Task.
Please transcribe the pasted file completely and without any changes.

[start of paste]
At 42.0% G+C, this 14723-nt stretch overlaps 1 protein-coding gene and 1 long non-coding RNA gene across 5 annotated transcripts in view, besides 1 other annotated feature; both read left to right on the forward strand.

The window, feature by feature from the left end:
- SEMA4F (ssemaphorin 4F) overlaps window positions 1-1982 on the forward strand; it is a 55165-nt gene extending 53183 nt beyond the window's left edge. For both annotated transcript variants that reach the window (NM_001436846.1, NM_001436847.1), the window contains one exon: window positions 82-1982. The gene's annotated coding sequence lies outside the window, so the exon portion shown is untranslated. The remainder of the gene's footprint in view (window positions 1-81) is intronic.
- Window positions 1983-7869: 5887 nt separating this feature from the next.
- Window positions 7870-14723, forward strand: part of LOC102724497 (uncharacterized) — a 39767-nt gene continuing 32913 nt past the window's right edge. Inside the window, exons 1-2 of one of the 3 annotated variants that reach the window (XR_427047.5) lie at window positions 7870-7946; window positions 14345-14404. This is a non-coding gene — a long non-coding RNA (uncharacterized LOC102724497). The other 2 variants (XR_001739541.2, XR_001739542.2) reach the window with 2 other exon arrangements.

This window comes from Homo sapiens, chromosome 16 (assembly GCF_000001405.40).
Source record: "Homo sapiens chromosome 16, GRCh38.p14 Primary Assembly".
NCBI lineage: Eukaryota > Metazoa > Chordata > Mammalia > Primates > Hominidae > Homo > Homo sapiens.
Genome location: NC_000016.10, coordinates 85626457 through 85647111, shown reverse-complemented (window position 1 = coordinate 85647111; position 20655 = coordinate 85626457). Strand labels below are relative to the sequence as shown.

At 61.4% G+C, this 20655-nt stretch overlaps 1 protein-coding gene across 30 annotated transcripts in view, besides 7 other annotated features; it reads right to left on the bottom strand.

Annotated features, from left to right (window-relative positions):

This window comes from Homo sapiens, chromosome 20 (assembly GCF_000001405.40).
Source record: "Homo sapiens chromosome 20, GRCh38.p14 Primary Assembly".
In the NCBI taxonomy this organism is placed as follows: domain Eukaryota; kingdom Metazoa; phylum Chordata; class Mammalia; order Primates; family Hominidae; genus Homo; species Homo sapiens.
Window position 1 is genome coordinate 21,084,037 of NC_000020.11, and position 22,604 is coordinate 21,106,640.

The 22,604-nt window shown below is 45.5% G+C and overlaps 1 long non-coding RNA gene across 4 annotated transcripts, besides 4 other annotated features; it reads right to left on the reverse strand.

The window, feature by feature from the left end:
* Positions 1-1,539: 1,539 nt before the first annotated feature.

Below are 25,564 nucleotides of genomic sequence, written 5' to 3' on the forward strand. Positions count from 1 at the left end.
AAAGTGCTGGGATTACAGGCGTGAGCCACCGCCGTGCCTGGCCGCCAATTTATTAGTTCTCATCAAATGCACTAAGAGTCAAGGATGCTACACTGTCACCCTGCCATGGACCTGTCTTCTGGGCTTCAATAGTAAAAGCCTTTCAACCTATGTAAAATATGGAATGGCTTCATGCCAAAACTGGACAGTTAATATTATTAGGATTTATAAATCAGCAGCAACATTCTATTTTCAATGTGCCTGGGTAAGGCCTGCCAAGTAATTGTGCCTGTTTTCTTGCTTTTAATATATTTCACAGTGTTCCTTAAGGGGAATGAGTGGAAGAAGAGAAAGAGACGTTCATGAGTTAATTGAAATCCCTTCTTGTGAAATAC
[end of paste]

At 42.0% G+C, this 14723-nt stretch overlaps 1 protein-coding gene and 1 long non-coding RNA gene across 5 annotated transcripts in view, besides 1 other annotated feature; both read left to right on the forward strand.

The window, feature by feature from the left end:
- SEMA4F (ssemaphorin 4F) overlaps window positions 1-1982 on the forward strand; it is a 55165-nt gene extending 53183 nt beyond the window's left edge. For both annotated transcript variants that reach the window (NM_001436846.1, NM_001436847.1), the window contains one exon: window positions 82-1982. The gene's annotated coding sequence lies outside the window, so the exon portion shown is untranslated. The remainder of the gene's footprint in view (window positions 1-81) is intronic.
- Window positions 1983-7869: 5887 nt separating this feature from the next.
- Window positions 7870-14723, forward strand: part of LOC102724497 (uncharacterized) — a 39767-nt gene continuing 32913 nt past the window's right edge. Inside the window, exons 1-2 of one of the 3 annotated variants that reach the window (XR_427047.5) lie at window positions 7870-7946; window positions 14345-14404. This is a non-coding gene — a long non-coding RNA (uncharacterized LOC102724497). The other 2 variants (XR_001739541.2, XR_001739542.2) reach the window with 2 other exon arrangements.

This window comes from Homo sapiens, chromosome 16 (assembly GCF_000001405.40).
Source record: "Homo sapiens chromosome 16, GRCh38.p14 Primary Assembly".
NCBI lineage: Eukaryota > Metazoa > Chordata > Mammalia > Primates > Hominidae > Homo > Homo sapiens.
Genome location: NC_000016.10, coordinates 85626457 through 85647111, shown reverse-complemented (window position 1 = coordinate 85647111; position 20655 = coordinate 85626457). Strand labels below are relative to the sequence as shown.

At 61.4% G+C, this 20655-nt stretch overlaps 1 protein-coding gene across 30 annotated transcripts in view, besides 7 other annotated features; it reads right to left on the bottom strand.

Annotated features, from left to right (window-relative positions):

This window comes from Homo sapiens, chromosome 20 (assembly GCF_000001405.40).
Source record: "Homo sapiens chromosome 20, GRCh38.p14 Primary Assembly".
In the NCBI taxonomy this organism is placed as follows: domain Eukaryota; kingdom Metazoa; phylum Chordata; class Mammalia; order Primates; family Hominidae; genus Homo; species Homo sapiens.
Window position 1 is genome coordinate 21,084,037 of NC_000020.11, and position 22,604 is coordinate 21,106,640.

The 22,604-nt window shown below is 45.5% G+C and overlaps 1 long non-coding RNA gene across 4 annotated transcripts, besides 4 other annotated features; it reads right to left on the reverse strand.

The window, feature by feature from the left end:
* Positions 1-1,539: 1,539 nt before the first annotated feature.

Below are 25,564 nucleotides of genomic sequence, written 5' to 3' on the forward strand. Positions count from 1 at the left end.
AAAGTGCTGGGATTACAGGCGTGAGCCACCGCCGTGCCTGGCCGCCAATTTATTAGTTCTCATCAAATGCACTAAGAGTCAAGGATGCTACACTGTCACCCTGCCATGGACCTGTCTTCTGGGCTTCAATAGTAAAAGCCTTTCAACCTATGTAAAATATGGAATGGCTTCATGCCAAAACTGGACAGTTAATATTATTAGGATTTATAAATCAGCAGCAACATTCTATTTTCAATGTGCCTGGGTAAGGCCTGCCAAGTAATTGTGCCTGTTTTCTTGCTTTTAATATATTTCACAGTGTTCCTTAAGGGGAATGAGTGGAAGAAGAGAAAGAGACGTTCATGAGTTAATTGAAATCCCTTCTTGTGAAATAC